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VIEW: LNG isn't BC's only economic option

Monday's throne speech offered British Columbians a seemingly simple choice: either choose LNG as the path to prosperity, or choose economic decline. Without developing LNG, the Lieutenant Governor implied, we are “choosing to tell our children they should expect nothing from us but a bill to pay.” I wish I were exaggerating.

The B.C. government has consistently overstated the potential benefits of LNG. Such polarizing rhetoric is unproductive at best. This single-minded focus on LNG fails to recognize abundant economic opportunities in other sectors and leaves B.C. without a plan B in case the economic windfall predicted from LNG doesn't materialize.

According to Analytica Advisors, the global demand for clean energy technology was estimated at $1.1 trillion in 2012 and projected to grow to $2.5 trillion by 2022. It also estimates that the cleantech industry in Canada grew nine per cent in 2012. In the same period, the mining, oil and gas sectors grew by only 0.3 per cent.

In B.C., Globe Advisors found the cleantech industry was responsible for 123,000 jobs and $15 billion in GDP in 2012. In Vancouver, green jobs increased by almost 20 per cent between 2010 and 2013, with a 50 per cent increase in jobs in the green buildings sector. Now imagine what these statistics would look like if the province put even one-half of the horsepower it has dedicated to LNG into developing the clean economy.

Two weeks ago, the World Bank put out a release in which 73 countries -- representing 52 per cent of global GDP -- and 1000 companies called for a global price on carbon. In the same week, the Rockefeller family joined a growing number of voices pledging to divest a total of $50 billion in fossil fuel assets.

The Global Commission on Economy and Climate also just released a study showing that the costs of investing in low-carbon solutions may be no more than what's already predicted for infrastructure renewal -- but only if strong climate policies are in place. All this while the cost of switching to renewables has been shown to be increasingly affordable for energy consumers.

There is a clear pattern emerging: climate change is changing the way we do business. In a world where strong climate policies are in place, the role for fossil fuels -- including natural gas -- will eventually decline.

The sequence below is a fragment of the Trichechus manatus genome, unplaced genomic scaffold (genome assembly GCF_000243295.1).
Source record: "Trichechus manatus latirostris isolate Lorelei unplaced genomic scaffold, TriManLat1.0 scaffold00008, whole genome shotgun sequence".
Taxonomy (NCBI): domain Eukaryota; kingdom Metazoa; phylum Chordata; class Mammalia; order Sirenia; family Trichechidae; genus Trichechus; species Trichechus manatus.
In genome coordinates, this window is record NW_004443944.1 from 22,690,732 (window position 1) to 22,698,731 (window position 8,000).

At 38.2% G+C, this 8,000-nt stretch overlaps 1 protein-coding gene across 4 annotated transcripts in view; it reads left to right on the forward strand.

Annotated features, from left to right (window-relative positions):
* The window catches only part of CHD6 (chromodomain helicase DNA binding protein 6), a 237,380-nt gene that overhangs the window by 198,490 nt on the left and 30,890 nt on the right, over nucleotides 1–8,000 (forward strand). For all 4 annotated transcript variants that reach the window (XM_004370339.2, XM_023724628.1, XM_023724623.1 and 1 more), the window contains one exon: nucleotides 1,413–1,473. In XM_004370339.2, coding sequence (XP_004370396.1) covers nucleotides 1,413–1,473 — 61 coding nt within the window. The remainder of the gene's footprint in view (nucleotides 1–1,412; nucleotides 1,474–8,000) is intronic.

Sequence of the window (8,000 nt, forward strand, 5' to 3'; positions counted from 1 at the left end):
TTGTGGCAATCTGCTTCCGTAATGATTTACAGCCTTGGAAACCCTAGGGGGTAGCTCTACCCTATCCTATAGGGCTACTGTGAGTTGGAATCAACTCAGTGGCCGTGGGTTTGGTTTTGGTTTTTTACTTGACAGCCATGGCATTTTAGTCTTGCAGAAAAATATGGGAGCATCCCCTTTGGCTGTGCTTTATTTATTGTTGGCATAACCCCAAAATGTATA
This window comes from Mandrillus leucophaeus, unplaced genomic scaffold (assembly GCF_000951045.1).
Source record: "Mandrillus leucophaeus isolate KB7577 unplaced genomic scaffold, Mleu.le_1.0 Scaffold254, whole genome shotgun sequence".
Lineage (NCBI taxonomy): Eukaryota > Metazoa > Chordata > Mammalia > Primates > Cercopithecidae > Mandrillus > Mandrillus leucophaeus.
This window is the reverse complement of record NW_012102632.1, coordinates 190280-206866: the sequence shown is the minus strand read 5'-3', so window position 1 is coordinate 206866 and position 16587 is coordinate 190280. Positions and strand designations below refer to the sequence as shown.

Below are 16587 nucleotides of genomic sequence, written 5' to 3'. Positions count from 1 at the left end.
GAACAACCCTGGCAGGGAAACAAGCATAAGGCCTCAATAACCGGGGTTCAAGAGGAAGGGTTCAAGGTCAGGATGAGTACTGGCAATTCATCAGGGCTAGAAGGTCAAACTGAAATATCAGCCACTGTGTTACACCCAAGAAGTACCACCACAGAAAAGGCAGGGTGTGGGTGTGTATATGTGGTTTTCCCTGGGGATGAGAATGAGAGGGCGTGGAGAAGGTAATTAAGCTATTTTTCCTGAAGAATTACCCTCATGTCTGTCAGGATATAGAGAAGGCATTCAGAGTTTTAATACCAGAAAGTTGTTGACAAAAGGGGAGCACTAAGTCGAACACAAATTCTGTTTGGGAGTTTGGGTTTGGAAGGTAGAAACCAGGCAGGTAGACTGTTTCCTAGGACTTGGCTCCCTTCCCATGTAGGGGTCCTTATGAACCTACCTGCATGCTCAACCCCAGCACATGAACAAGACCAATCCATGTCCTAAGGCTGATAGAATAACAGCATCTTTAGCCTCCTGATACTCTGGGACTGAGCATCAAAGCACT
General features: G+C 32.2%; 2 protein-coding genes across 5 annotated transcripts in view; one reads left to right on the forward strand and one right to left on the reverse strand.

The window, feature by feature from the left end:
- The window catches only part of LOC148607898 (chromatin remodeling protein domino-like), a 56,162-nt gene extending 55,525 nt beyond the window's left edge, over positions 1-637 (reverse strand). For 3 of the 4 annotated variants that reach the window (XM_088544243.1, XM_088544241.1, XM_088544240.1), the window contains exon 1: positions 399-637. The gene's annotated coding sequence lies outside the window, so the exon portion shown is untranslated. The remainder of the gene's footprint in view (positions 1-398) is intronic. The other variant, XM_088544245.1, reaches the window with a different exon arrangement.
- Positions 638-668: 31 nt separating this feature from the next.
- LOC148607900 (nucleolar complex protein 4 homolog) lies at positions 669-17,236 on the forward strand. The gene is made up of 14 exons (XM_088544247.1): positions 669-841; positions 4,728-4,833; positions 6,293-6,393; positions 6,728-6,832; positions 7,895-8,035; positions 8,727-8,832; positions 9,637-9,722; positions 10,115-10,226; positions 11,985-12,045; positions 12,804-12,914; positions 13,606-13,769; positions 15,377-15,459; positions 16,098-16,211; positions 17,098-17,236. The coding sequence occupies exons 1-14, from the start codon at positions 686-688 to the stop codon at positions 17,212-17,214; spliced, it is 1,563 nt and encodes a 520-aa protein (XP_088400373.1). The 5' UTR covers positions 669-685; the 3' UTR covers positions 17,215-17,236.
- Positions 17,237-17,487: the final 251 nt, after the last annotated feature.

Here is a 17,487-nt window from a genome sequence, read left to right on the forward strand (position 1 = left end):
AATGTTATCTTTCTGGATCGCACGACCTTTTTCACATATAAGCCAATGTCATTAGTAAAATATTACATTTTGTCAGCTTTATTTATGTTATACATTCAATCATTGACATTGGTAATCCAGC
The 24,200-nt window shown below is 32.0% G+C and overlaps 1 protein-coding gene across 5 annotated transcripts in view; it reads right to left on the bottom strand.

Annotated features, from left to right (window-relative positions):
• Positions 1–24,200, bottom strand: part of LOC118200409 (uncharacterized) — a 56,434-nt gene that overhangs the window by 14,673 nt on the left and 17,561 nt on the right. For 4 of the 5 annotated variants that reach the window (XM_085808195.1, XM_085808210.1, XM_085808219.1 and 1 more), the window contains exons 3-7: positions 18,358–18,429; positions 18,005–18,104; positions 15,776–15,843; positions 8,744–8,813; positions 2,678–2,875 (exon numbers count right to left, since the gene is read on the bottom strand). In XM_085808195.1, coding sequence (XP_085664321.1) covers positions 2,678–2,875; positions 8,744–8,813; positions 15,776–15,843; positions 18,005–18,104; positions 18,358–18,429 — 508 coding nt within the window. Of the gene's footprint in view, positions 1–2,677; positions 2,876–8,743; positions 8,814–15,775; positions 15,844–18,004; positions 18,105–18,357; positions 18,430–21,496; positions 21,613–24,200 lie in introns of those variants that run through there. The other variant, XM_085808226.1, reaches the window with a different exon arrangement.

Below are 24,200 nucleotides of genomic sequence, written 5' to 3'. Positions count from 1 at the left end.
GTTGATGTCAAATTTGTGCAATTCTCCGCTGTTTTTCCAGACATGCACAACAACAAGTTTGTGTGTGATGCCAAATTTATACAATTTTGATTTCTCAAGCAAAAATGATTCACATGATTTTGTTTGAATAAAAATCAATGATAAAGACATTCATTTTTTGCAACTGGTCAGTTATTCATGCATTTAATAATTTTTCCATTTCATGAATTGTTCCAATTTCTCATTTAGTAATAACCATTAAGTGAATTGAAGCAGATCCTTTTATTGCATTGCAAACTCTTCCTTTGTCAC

We already know many of the pieces we need to position us well in a carbon-constrained world. We need to put in place more of the kinds of policies that increase demand for low-carbon goods and services domestically to encourage innovation in B.C. For example, broadening and increasing the rate of our carbon tax, following through on our commitment to net-zero buildings or investing more into transit and zero-emission vehicles. We also need to help companies selling clean energy solutions grow and compete in the export markets where the biggest contribution to GDP will be realized.

We know developing significant LNG will make it impossible for B.C. to meet its climate targets, but what about meeting our economic goals in an increasingly carbon-constrained world? Before we put all our eggs in the LNG basket, let's think for a minute about what we are really leaving for our children if we build an economy that's not resilient to a changing business climate, not to mention the changing physical one. We need to think about the role for LNG in this future.

As stronger climate policies are put in place, opportunities in carbon-intense sectors will decrease and opportunities in sectors providing low-carbon goods and services will increase. We want to be well positioned to take advantage of this shift. It's time to have an adult conversation about the future of B.C.’s economy in the face of a rapidly changing climate.

Josha MacNab B.C. director of the Pembina Institute.

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